The Character of the Prioress in The Canterbury Tales
In The Canterbury Tales, Chaucer writes a prologue in which characters are given at face value. Then, he writes tales that are spoken by these characters. Perhaps Chaucer is commenting that people should not judge others by their outward appearance because the differences in the outward character of Chaucer’s travelers are often greatly different than the personality that is shown through their tales.
The Prioress is one character that appears differently than her tale reveals. The Prioress’s tale is about the brutal murder of a young Jewish boy. It is a tale of deep-seeded anti-Semitic hatred and fierce violence. In the general prologue, the narrator has a very different surface impression of the Prioress. Perhaps it is simply because the presumed male narrator is so taken by the Prioress’s beauty that he failed to see any cues given that may have led him to see the Prioress’s true identity. However, the Prioress is portrayed as being beautiful and refined, feminine and sensitive, innocent and sweet.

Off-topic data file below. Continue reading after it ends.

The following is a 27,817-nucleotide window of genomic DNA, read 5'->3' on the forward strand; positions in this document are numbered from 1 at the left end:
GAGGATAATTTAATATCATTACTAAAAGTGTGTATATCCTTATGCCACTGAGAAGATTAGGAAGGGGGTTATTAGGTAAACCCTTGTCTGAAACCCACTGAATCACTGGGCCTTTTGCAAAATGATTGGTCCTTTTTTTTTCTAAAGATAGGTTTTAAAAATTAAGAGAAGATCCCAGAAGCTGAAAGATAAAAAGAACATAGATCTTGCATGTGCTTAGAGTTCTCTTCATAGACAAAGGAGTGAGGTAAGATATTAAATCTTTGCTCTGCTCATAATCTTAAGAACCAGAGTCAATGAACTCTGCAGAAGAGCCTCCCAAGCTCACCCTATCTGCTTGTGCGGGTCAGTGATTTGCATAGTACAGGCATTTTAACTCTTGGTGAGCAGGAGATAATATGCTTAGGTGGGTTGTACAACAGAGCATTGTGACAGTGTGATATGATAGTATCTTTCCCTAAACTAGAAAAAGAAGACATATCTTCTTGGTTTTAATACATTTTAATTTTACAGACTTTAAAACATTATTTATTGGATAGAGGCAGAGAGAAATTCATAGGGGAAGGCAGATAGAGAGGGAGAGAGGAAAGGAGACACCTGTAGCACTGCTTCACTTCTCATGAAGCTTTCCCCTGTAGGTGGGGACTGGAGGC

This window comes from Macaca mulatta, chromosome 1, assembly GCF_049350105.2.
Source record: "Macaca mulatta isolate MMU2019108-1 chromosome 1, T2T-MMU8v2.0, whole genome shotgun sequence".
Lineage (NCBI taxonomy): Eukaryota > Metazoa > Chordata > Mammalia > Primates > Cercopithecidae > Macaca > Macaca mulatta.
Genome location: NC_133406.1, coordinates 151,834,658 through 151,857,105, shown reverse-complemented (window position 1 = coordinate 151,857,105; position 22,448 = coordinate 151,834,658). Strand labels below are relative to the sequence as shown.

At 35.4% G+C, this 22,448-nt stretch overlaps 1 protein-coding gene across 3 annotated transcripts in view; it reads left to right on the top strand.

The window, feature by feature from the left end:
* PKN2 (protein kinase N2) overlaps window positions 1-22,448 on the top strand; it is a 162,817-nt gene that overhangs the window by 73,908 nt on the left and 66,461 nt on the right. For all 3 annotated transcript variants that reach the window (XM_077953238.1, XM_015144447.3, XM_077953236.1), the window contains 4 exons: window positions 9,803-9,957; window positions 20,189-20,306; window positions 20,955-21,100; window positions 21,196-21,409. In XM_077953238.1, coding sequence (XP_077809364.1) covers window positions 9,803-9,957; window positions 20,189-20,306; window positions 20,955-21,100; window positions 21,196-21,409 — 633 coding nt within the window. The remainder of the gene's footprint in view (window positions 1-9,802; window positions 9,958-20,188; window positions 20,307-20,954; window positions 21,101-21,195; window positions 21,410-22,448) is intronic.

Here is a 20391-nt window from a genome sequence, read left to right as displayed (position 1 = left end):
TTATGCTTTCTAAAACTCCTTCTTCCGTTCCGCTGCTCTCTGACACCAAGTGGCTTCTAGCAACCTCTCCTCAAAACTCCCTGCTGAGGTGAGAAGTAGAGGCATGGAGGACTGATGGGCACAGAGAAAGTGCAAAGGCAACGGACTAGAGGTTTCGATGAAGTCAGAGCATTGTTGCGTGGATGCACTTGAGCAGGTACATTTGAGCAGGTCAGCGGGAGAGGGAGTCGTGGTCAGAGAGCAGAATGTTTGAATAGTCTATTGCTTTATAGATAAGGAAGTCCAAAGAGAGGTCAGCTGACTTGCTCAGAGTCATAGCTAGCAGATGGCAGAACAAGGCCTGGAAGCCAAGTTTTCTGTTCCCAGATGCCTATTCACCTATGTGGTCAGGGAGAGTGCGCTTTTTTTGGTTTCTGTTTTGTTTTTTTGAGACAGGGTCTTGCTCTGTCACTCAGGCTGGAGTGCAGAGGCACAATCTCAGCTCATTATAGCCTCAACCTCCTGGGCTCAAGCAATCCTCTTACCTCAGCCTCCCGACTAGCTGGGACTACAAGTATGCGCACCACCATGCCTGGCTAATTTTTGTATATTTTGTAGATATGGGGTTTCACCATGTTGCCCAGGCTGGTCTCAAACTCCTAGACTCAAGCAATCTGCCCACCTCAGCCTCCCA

One of the first things that the narrator mentions in the prologue about the Prioress is that she is seemingly educated. He says, “She sang the divine service well, entuning it in her nose in a most seemly way.” This means that she was probably at least educated in the ways of the church, if not at a school. He goes on to mention that “she spoke French well and properly, after the school of Stratford-at-Bow—” She knew how to speak French but he goes on to say that “the French of Paris was unknown to her,” so while she was very book educated, she was not worldly.
In the ta...
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...ch that she may have led a much happier life in Germany in the 1940’s. What is it that has made this seemingly polite, caring woman hate a group of people she most likely has never met? We never find out in the tale or the prologue, but we can suspect that Chaucer wants us to believe that the evil church has poisoned this innocent mind with hatred towards Jews, amongst other things.
The Prioress is just one example of the many flip-flop characters in Chaucer’s tales. On the outside, the Prioress appears to be someone who your parent’s wish you were like. However, once you get to know the Prioress through her tale, you wonder if she should instead join Hell’s Angels. Her thirst for the death of the young Jewish boy makes her frightening, if not almost evil, but at least she wipes her mouth neatly with a napkin.
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